The two candidates vying for the 35th District State Assembly seat are sharply divided on a host of local, state, and national issues.
Incumbent Assemblymember Jordan Cunningham (R-San Luis Obispo) and his opponent, Democrat Bill Ostrander, answered questions on a variety of topics at a Sept. 24 forum in SLO. New Times hosted the forum in partnership with the Home Builders Association of the Central Coast and the SLO Chamber of Commerce.
- Photo By Jayson Mellom
- RACE FOR THE 35TH DISTRICT Incumbent Assemblyman Jordan Cunningham and his challenger, Bill Ostrander, shared their views on education, transportation, immigration, and other issues at a Sept. 24 forum.
The two candidates are on opposite sides of several issues, including Proposition 6, a statewide ballot measure to repeal a gas tax increase passed by state legislators to fund road repair projects. Ostrander, an activist and actor, vocally opposed the measure, arguing that it would eliminate funding for crucial road projects in the 35th District, which includes SLO County and Northern Santa Barbara County.
"For us to cut that off would be cutting off our nose to spite our face," Ostrander said.
Cunningham, who voted against the gas tax increase, supported the proposition. Cunningham characterized the increase as a burden on commuters, and chastised the state for diverting gas tax and vehicle fee revenues away from road repair projects.
"If we just prioritized that money the way voters have told us to, and put our gas tax money and vehicle fee money into roads, we would not have to raise anybody's taxes," Cunningham said.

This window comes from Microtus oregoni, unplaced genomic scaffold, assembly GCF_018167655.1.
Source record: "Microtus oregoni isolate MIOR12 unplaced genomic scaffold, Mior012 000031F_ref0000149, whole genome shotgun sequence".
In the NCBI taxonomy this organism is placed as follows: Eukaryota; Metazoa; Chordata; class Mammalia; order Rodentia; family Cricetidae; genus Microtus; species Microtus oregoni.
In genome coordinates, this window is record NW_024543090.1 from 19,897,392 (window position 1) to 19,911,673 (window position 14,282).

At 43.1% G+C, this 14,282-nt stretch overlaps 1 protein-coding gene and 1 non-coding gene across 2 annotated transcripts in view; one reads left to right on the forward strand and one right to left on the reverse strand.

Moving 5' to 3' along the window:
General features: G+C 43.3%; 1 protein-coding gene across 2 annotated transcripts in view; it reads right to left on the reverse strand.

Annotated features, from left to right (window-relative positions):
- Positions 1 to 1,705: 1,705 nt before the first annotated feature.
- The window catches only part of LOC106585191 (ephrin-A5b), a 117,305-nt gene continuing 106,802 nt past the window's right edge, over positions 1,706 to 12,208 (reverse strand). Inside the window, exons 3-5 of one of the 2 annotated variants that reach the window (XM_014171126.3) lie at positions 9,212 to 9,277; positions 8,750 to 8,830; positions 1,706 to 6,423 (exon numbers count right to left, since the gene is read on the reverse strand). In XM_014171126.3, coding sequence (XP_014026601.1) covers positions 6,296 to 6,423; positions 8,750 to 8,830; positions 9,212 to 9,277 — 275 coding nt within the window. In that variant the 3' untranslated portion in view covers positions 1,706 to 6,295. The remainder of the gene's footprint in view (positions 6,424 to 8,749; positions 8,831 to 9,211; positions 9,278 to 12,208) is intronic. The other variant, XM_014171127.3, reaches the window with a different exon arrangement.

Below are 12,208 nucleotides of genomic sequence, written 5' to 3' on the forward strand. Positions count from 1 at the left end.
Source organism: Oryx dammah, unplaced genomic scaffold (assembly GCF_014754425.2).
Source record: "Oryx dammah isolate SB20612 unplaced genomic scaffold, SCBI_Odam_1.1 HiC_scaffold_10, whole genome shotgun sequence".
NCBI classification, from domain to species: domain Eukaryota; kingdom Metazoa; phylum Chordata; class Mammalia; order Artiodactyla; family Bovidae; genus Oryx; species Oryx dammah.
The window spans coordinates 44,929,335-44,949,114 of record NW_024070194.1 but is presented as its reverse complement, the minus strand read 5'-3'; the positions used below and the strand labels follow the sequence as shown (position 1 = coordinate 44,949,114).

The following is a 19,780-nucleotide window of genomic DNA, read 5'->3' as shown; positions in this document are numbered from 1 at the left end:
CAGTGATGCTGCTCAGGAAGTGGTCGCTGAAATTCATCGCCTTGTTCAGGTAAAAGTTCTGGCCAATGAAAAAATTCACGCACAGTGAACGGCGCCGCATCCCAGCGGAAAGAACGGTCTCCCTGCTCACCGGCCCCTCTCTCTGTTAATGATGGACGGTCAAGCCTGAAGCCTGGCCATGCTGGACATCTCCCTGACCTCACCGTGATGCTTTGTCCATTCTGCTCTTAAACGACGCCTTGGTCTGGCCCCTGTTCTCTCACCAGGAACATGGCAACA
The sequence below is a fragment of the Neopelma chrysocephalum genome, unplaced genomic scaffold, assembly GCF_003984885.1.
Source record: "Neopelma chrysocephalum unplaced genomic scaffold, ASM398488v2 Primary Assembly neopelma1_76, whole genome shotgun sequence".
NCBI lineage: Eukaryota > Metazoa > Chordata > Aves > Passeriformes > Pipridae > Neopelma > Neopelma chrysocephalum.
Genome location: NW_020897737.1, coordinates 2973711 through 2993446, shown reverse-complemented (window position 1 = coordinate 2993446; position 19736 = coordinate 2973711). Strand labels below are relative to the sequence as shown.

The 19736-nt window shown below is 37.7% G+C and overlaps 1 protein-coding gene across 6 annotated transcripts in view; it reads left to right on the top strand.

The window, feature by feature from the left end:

The two candidates also sparred over Measure G, a local ballot measure that would ban fracking and new oil and gas drilling in SLO County. Cunningham declined to take a position but admitted he "had some reservations" about the measure.
"The voters are going to decide," he said, later adding, "I probably won't [vote for the measure]."
Ostrander was vocal in his support of the measure, and criticized Cunningham for not taking a position and accepting campaign contributions from oil and gas companies.
"It reeks of the appearance of corruption," he said.
Cunningham and Ostrander also took opposing sides on California's so-called sanctuary state law. Passed in 2017, the law limits state law enforcement's ability communicate with federal immigration authorities like ICE, and bars officers from holding and questioning individuals for immigration violations.
Ostrander said he supported the bill, characterizing it as a "state rights issue" and a way to protect undocumented immigrants from an overly aggressive federal government.
"Why do these people need to live in fear?" Ostrander said. "I think it's a xenophobic attitude in this country. It reminds me of the Japanese internment."
Cunningham, who voted against the sanctuary state law, argued that it hampered local law enforcement's ability to do its job and jeopardized public safety.
"On a state level, a policy like sanctuary state ... there's no way that is keeping the public safe," he said. "It's got nothing to do with xenophobia or any of that nonsense."
The candidates also took questions on cannabis legalization, mental health, education, and housing. Their final remarks to the audience highlighted Ostrander's and Cunningham's divergent views on the role of government. Cunningham said that government wasn't always effective and efficient, and needed elected officials that would hold it accountable.
"It takes some accountability in government. You deserve to have someone looking out for that," Cunningham said. "You need someone up there fighting for you to make sure that your state government isn't putting more on your back and who is going to help you."
Ostrander, who espoused support for programs like single-payer health care during the forum, argued that government wasn't always the problem.
"From my point of view, government can be a good thing," he said. "I don't like it when we sit there and run government down all the time." Δ